Welcome to Sochi, Putin’s Potemkin village

February 7, 2014

By Pierre Briançon

The author is a Reuters Breakingviews columnist. The opinions expressed are his own.

Sochi may become a metaphor for modern-day Russia, but not the one Vladimir Putin was thinking of. The Russian president made the Winter Olympics a personal project, designed to showcase his country’s ability to compete in prestige with the world’s major powers. It has not worked out as he wished.

Sochi became a global window on Russian corruption and inefficiency when it appeared that they cost more than four times as much as the previous Winter Games. After the brutal January shakeup in financial markets, which hit Russia as hard other emerging economies, the Games, designed to project Russia’s power, will instead remind the world of its inherent fragility.

Sochi itself will not help Russia’s economy. The Winter Games attract smaller audiences than the Summer festivities, and the trickle-down effect of the huge spending-and-wasting on infrastructure will not be felt much beyond the slopes of a few Caucasus mountains.

From an economic standpoint, the real event in 2014 will come towards the end of the year, when Russia’s current account surplus – which ran as high as 11 percent of GDP in 2005 – will turn into a deficit. Not many oil-exporting countries have managed that feat. Yet in and by itself, it would not be an insurmountable problem – save for the fact that the surplus’s disappearance in the space of ten years is a result of the country’s long-standing vulnerabilities, and of Putin’s unwillingness or inability to address them.

Russian markets have been hurt as other emerging economies by the U.S. Federal Reserve’s “tapering” of its loose monetary policy. The ruble has fallen 5 percent since the beginning of the year against the euro/dollar basket that the Central Bank of Russia uses as a reference. In the short term, the devaluation will boost the country’s import bill, since it relies on foreigners for most manufactured goods.

The currency weakness has a fiscal upside, because the state derives much of its revenue from dollar-denominated oil exports. But budget discipline isn’t yet Russia’s problem – the government’s deficit is only at 0.5 percent of GDP.

In theory, a cheaper currency should also help develop the weak domestic manufacturing base. But that rebalancing of the economy can only happen in the longer term – and only if the political context is right.

In short the ruble devaluation will not solve Russia’s most serious problem – stalling growth. GDP increased by paltry 1.3 percent in 2013 and will not expand by more than 2 percent this year, according to most forecasts. That’s in spite of oil markets entering their fourth consecutive year of high prices. The reality is that growth is held back by the Russian system. And the Putin regime is unwilling or unable to implement serious reforms.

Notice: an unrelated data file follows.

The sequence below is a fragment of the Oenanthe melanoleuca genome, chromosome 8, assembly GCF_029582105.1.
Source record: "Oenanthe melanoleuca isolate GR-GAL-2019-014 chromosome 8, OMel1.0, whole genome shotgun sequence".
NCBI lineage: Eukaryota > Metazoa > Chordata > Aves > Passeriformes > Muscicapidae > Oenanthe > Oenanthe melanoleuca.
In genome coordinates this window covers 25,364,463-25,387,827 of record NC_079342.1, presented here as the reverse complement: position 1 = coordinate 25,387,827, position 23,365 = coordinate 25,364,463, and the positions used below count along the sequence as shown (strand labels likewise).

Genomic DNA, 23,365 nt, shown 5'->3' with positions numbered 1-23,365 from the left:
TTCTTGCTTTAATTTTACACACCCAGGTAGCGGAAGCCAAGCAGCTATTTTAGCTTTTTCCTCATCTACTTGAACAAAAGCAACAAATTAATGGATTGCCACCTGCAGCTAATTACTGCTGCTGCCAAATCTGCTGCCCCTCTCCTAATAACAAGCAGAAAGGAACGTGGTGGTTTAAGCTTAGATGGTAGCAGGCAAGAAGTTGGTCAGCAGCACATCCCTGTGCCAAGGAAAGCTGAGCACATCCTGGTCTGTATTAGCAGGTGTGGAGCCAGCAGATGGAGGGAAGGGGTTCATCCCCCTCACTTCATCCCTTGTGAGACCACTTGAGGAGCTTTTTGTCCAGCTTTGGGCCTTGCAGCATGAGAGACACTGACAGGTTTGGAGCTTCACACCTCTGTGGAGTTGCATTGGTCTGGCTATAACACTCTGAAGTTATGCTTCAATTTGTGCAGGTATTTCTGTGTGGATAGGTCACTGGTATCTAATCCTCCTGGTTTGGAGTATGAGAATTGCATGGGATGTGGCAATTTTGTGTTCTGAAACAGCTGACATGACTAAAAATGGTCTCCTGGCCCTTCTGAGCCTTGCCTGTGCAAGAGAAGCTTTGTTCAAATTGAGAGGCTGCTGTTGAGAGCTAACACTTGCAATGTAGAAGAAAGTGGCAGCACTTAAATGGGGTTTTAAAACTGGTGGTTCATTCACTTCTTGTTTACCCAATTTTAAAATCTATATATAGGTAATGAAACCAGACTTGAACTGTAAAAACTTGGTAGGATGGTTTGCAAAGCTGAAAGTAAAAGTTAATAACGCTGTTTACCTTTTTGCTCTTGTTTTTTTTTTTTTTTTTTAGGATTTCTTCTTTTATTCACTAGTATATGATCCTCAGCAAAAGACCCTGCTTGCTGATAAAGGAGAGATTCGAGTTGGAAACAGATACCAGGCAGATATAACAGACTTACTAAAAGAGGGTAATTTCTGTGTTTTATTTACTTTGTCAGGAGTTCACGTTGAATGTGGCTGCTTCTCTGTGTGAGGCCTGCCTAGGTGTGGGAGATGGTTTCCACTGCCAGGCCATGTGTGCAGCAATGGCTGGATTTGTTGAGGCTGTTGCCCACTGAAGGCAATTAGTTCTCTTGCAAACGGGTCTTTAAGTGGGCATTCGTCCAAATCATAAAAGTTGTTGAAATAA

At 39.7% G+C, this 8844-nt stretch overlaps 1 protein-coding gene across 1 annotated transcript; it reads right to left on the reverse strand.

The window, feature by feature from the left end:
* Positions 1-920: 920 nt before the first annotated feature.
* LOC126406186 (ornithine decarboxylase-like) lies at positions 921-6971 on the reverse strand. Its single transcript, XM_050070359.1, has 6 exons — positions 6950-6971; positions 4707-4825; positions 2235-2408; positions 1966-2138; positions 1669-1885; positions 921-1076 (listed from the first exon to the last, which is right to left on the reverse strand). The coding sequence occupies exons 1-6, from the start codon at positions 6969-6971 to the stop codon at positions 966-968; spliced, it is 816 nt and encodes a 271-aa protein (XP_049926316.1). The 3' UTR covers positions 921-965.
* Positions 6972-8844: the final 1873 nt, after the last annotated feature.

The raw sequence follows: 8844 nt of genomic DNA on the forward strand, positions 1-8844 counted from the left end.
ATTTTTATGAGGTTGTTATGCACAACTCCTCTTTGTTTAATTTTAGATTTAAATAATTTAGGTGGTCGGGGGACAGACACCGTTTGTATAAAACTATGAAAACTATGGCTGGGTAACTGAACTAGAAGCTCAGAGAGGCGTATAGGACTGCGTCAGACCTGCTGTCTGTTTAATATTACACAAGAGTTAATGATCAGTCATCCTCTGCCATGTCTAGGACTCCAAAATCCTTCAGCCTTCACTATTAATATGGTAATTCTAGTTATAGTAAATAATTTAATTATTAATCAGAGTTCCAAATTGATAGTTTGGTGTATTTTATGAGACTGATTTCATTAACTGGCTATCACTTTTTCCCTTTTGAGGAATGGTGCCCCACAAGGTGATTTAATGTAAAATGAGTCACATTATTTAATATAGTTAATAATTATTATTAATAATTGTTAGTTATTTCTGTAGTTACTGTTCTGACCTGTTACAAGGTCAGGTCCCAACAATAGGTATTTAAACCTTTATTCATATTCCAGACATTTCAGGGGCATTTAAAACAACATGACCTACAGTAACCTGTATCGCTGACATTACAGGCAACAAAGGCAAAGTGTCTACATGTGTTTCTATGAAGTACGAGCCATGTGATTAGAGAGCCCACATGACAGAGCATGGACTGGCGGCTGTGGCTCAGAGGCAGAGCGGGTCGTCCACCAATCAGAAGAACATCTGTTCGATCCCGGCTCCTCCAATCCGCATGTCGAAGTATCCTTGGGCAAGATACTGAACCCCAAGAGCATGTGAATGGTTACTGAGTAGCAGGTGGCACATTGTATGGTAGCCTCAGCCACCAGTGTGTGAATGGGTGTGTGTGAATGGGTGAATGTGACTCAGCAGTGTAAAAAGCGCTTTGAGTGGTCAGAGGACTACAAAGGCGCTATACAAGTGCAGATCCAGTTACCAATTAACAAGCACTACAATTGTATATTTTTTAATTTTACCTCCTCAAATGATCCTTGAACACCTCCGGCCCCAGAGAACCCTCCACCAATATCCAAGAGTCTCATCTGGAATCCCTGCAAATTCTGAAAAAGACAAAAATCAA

Foreign investors who are willing to take risks have long been used to dealing with two different Russias. There is the open Russia of Western-looking bankers, businessmen and bureaucrats eager to attract long-term foreign capital with the lure of reforms and promises that property rights will be protected at last. And there’s the shady Russia of corruption and graft, where no investment is ever safe since anything can be confiscated overnight.

Russian investors, for their part, are voting with their feet. Capital outflows amounted to $63 billion last year, 10 percent more than in 2012 – for a total of more than $400 billion in the last six years. Oligarchs or small businessmen, honest or not, who wants to keep his money in a country where it is never safe?

The list of reforms Putin would need to implement is well-known. It would start with a serious crack-down on corruption, through the creation of an independent and powerful judiciary. That will not happen, because the current system benefits the president’s cronies and associates.

The bitter irony is that Russia could afford reform. It still has robust finances – a tiny fiscal deficit, little foreign debt – and Putin, in spite of his recent authoritarian crackdown, still enjoys the support of two thirds of the population, according to independent polls.

The problem is that Putin needs the other third – the educated, urban middle class – to unleash the potential of Russia’s economy and bring Russians the prosperity they deserve. Sochi will just help the world realise the extent of the wasted opportunity.

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